Tuesday, September 21, 2010

UNHRC fawns over the PA's response to Goldstone

The UN Human Rights Council came out with a report judging the respective merits of the responses by Israel, the PA and Hamas to the Goldstone Report.

It wasn't too terrible in judging Israel's responses, given that it is the UNHRC we are talking about here. They had some good things to say but were still unconvinced how independent the Israeli investigators were and they had other issues like Israel not following up with Arab complainants about the status of the investigation.

And, to their credit, they politely implied that the Hamas investigation was worthless:
86. The Committee also has concerns related to the impartiality of the second Gaza  Committee’s investigations. The report did not seriously address the recommendations by the Fact-Finding Mission to the de facto Gaza authorities....This gives the impression that the investigations sought to deflect attention from the alleged violations of IHL and IHRL by the de facto Gaza authorities and raises concerns about their credibility and genuineness.

87. Moreover, some aspects of the report sought to explain away allegations of serious violations of IHL. For example, the second Gaza Committee suggested that the unavailability of modern military technology could not preclude armed groups from defending themselves. This implicitly acknowledges the truth of the allegations in the FFM report that armed groups violated IHL by launching weapons at Israel that were incapable of striking precise targets, while seeking to justify the violation and absolve the perpetrators.
(I cannot find a copy of the Hamas "investigation," the UN did not publish it as they did the others.)

But the UNHRC absolutely loved the PA's investigation.

70. The Committee notes that the Independent Investigation Commission undertook  ndependent and impartial investigations in a comprehensive manner that squarely addressed the  allegations in the FFM report.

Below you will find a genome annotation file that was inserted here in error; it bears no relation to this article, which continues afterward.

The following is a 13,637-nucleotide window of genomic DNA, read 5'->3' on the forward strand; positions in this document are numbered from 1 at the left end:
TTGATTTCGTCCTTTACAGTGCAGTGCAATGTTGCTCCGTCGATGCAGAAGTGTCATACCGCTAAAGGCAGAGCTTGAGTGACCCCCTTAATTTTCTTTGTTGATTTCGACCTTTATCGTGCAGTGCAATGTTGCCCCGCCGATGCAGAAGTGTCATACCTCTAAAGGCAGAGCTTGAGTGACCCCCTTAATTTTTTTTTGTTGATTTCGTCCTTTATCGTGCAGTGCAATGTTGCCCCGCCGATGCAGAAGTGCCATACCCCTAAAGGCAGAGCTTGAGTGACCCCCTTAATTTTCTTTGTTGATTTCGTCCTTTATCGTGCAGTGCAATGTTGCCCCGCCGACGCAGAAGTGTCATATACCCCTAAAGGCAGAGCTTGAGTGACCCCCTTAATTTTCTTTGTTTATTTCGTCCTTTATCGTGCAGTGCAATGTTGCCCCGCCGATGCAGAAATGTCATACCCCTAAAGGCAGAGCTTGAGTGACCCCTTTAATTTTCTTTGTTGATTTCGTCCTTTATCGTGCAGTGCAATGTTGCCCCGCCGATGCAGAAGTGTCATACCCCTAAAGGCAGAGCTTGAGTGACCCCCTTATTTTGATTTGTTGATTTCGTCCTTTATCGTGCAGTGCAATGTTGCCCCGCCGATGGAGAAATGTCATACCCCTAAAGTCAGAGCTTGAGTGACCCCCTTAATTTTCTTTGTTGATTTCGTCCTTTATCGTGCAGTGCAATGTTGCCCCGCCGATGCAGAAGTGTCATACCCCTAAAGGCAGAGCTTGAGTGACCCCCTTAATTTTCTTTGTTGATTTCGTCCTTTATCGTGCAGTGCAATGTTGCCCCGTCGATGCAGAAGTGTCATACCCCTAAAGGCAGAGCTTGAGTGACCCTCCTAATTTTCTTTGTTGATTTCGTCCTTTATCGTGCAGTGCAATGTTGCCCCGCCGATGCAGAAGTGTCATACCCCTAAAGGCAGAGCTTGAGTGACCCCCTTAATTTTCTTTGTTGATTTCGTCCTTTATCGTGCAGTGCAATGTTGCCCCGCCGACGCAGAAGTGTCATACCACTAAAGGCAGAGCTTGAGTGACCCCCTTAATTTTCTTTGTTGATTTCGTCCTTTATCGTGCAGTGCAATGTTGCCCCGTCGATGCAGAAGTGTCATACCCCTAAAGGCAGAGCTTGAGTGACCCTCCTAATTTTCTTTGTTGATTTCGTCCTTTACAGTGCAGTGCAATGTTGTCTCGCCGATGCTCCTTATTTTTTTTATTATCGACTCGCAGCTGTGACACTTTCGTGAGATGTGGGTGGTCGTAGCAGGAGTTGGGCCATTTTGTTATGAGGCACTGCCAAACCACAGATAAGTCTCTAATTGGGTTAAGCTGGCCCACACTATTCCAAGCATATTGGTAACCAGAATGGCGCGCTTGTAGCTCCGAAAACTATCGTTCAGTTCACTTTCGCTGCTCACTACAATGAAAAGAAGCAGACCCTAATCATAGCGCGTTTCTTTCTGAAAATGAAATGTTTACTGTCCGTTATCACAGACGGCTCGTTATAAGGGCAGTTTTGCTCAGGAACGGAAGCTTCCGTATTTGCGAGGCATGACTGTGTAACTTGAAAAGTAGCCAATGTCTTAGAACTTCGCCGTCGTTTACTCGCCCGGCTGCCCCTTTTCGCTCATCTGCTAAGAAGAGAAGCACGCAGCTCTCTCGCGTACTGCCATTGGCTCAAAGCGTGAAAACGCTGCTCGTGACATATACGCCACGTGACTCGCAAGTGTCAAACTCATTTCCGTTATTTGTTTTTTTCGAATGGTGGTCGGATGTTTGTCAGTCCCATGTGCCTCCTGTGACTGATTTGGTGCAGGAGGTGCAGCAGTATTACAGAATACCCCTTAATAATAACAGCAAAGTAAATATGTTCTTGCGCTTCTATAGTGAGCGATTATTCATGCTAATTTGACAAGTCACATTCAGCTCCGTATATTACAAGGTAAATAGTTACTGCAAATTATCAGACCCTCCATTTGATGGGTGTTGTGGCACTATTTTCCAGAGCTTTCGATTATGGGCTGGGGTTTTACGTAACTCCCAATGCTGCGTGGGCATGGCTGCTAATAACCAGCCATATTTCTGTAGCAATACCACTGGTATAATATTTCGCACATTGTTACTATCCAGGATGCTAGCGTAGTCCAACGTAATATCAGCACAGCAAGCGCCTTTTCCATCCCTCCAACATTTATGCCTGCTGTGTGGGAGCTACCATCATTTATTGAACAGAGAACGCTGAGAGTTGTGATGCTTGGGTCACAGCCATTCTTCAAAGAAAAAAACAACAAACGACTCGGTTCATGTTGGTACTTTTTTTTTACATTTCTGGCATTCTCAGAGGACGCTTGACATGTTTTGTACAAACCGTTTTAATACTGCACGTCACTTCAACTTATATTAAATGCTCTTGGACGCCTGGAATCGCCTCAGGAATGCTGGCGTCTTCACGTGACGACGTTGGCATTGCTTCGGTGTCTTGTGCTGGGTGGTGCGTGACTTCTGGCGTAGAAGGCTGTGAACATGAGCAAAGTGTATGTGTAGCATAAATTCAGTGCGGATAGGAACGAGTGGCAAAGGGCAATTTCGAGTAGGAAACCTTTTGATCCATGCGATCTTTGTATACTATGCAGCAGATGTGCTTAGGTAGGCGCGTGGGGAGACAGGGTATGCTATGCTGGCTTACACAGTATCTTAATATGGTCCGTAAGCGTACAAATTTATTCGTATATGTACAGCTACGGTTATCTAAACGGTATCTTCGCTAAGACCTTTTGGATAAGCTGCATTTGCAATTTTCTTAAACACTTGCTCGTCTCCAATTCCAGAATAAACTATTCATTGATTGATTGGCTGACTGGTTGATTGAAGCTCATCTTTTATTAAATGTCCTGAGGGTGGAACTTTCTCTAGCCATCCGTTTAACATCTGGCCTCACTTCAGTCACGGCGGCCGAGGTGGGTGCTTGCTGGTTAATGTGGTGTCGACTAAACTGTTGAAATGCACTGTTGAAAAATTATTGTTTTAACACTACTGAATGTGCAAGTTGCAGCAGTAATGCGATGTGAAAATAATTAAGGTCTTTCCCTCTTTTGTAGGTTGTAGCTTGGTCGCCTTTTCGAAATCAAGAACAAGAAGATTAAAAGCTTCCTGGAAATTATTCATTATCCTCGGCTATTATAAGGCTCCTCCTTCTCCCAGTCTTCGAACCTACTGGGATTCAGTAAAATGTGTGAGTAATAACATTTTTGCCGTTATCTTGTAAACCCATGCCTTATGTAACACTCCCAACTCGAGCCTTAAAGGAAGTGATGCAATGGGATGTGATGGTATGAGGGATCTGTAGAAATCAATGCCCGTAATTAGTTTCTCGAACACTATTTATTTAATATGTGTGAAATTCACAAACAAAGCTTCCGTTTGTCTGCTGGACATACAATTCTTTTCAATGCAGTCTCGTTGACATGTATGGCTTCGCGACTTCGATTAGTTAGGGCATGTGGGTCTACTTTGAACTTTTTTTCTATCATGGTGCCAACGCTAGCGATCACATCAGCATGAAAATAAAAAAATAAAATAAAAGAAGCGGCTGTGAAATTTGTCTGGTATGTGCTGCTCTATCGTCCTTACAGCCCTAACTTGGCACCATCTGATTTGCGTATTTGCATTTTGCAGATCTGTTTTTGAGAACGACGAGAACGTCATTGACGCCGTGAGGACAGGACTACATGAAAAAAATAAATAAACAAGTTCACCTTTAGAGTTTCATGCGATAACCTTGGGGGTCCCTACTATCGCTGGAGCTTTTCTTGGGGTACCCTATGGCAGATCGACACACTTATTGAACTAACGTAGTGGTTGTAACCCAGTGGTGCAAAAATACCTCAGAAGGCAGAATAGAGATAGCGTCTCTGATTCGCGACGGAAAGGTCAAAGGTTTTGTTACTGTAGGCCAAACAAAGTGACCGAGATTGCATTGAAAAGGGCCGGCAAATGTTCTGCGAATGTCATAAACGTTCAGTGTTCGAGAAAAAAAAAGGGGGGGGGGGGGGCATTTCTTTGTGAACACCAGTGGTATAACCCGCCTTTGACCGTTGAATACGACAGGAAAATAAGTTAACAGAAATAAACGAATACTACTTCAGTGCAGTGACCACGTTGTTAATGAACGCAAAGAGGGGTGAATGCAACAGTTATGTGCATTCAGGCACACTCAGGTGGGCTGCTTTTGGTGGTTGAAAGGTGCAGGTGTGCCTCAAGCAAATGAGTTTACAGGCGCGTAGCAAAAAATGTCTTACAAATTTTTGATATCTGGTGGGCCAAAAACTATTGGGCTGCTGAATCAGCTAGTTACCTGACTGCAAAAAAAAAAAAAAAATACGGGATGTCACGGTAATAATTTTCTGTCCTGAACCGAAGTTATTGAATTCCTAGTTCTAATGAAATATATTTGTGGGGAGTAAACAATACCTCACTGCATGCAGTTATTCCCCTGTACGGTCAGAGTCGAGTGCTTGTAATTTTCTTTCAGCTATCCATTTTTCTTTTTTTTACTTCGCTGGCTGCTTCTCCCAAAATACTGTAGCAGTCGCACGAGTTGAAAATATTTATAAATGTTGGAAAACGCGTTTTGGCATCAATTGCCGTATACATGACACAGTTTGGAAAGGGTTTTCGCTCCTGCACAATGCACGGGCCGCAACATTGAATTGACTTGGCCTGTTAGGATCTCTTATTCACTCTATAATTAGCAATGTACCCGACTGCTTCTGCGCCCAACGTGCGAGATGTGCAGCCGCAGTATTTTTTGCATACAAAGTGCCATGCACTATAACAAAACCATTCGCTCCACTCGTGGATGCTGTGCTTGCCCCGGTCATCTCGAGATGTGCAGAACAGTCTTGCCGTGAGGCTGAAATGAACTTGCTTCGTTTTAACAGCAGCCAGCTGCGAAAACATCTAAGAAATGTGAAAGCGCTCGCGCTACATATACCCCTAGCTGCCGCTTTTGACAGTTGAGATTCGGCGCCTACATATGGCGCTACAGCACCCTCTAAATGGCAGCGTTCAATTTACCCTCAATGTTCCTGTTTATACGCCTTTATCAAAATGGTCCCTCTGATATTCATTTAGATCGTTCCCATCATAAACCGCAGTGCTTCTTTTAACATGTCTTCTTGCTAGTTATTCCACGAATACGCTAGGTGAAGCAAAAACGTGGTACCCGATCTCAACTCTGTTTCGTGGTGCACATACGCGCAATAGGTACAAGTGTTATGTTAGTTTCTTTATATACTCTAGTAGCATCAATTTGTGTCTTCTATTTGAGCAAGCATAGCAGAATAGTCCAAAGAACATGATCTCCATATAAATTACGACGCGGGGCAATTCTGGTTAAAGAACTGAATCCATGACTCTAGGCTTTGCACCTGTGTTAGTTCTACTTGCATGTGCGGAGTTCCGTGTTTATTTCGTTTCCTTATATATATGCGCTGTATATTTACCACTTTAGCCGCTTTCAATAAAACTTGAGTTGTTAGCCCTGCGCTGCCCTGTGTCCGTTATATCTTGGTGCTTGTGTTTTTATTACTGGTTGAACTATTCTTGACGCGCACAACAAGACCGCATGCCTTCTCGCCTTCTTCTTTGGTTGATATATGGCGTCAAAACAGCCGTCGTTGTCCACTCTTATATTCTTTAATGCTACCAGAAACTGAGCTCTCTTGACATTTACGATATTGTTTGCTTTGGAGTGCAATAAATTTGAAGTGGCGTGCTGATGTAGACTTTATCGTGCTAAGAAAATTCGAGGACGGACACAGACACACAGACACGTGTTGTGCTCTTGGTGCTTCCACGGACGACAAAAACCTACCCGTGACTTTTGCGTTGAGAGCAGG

72. Moreover, its report demonstrates that it was thorough. In the elaboration of its methods of work, the Commission set out in detail the process it had followed to arrive at its conclusions. The fact that the Commission was able to undertake some 100 hearings in relation to each of the alleged violations illustrates the comprehensiveness of its work. The Commission met governmental representatives accused of violations, including high-level officials. The steps taken to protect witnesses and safeguard the information it obtained demonstrate its professionalism.
While the PA commission did indeed investigate even the PA itself, it can hardly be considered impartial.

As I posted in August, the PA commission tried to justify Hamas rocket attacks on Israeli civilians by saying that such rockets "cannot be considered a violation of international humanitarian law, per se." Why does the UNHRC notice Hamas' justification for rocket fire and yet ignore the exact same justification done by the PA commission?

Beyond that, the PA commission went way beyond investigations and into squarely insulting Israel multiple times. Here is an example of the PA commission's "impartiality":
The inference from such conduct can only be either that the Palestinians are considered by their occupier as lesser human beings, or that whatever harm is inflicted upon them, no matter how indiscriminate, excessive and disproportionate, is justifiable on the basis of Israel’s exceptionalism and granted impunity.
Is it the purpose of a fact finding commission to judge parties that are not within the scope of its investigations?

The UNHRC shows yet again that even when it tries to appear unbiased, it fails.